Resource Library - Waste


  • Practice Greenhealth LISTSERV® is a good resource for reaching out to sustainability directors, waste managers, and compliance officers faced with the same challenges you are—trying to figure out the nuances of complicated and/or changing regulations.

  • WasteWise is a voluntary, free partnership program under the auspices of the U.S. EPA through which organizations eliminate costly municipal solid waste, benefiting their bottom line and the environment. The agency provides a free waste management tool and training to members at

  • Minnesota’s Technical Assistance Program (MNTap) Healthcare Webpage. This site is well worth a visit; although many of the links are Minnesota-specific, the site offers a wide range of fact sheets on P2 and HW minimization that are relevant across the country.
  • Your local resources. Talk to all of your waste vendors about opportunities to improve your programs. Visit local recycling and waste management facilities. Contact your state agency and local recycling committee. Develop a list of organizations that may take donations of miscellaneous items (Goodwill, Habitat for Humanity, Salvation Army, Humane Society, local charities, etc.).
  • AHE Certified Healthcare Environmental Services Professional program
  • A-Z Waste Guide under the Implementation tab <link to A-Z Guide>
  • EPA report Solid Waste Management and Greenhouse Gases: A Life-Cycle Assessment of Emissions and Sinks (May 2002)

Solid Waste

Locally, it is your responsibility to know of ANY limitations (i.e., landfill or incinerator bans) on your solid waste management plan. Some states ban fluorescent lamps from landfills, others ban C&D waste. Visit your disposal facility and get to know the operators and what they can accept.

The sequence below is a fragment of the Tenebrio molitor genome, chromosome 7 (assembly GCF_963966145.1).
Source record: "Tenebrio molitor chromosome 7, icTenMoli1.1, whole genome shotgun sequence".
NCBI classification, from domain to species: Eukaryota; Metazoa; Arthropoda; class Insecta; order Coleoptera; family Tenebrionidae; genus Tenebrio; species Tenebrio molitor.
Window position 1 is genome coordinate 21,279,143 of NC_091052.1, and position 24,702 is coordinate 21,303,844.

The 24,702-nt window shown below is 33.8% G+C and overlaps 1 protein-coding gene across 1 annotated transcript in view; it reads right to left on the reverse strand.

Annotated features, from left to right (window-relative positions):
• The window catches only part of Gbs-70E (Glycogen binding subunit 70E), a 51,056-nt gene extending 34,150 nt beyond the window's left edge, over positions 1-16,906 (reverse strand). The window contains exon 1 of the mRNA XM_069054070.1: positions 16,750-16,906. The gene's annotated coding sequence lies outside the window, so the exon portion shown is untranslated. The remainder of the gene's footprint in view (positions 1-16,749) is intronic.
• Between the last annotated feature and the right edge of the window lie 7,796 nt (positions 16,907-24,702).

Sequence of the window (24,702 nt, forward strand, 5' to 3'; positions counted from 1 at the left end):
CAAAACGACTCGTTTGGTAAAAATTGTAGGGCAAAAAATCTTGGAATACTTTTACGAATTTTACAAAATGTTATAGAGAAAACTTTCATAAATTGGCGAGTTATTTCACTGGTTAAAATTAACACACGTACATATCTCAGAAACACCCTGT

Construction and Demolition Waste

Local C&D management and recycling programs differ widely. To minimize your C&D and bulky waste, do some research to learn about reusing or donating all usable materials in your area. Signal the marketplace of your interest in recycling C&D materials, and take control of C&D contracts for all construction jobs.


Work with state, county, or local groups to take advantage of local resources. Work with your hauler to do the same. Don't start from scratch. If you cannot find what you're looking for on the Roadmap, reach out to colleagues at other facilities for advice.


Local composting programs differ widely in terms of services offered. Learn what is available in your area and look for creative solutions, for example, find a local farmer to compost for you or use your food waste for pig food. Signal the marketplace of your interest in composting. Remember to minimize food waste by understanding why your facility has waste in the first place. Also, consider working with local food banks to donate suitable unused food.

Materials for Reuse/Donation

Source reduction is a broad topic that is more a philosophy or process that asks of each product used, how can we impact change in the design, manufacture, purchase, or use of materials or products (including packaging) to reduce their amount or toxicity before they become municipal solid waste? Sustainable purchasing starts with the preference for durable, reusable products and beneficial reuse programs ensure these materials are reused when they are no longer wanted. Locally, scope opportunities to donate equipment, furniture, supplies, packing peanuts, and so on may be available. Develop a list of medical surplus organizations to work with and a process for preparing materials properly, including enough time for collection and pick-up. For more information, refer to these Roadmap resources:

  • Sample materials and contract language in sustainable purchasing performance improvement measures in the Roadmap Implementation section
  • A-Z Waste Guide 

Regulated Medical Waste

Work with your RMW hauler. Visit the treatment and the final disposal site, if possible. Your hauler should provide you with training and educational materials. Ask for an RMW audit or other services the hauler may offer.

Pharmaceutical Waste

Work with your hazardous waste and/or RMW hauler; either should offer services or at least guidance for disposal of pharmaceutical waste.

Hazardous Chemical Waste

Work with your hazardous waste hauler. Ask about your storage shed organization, labeling, etc. To take advantage of the hauler's experience, you will probably have to ask.

Universal Waste/Recycled Hazardous Waste

Work with your hazardous waste hauler.

Special Wastes

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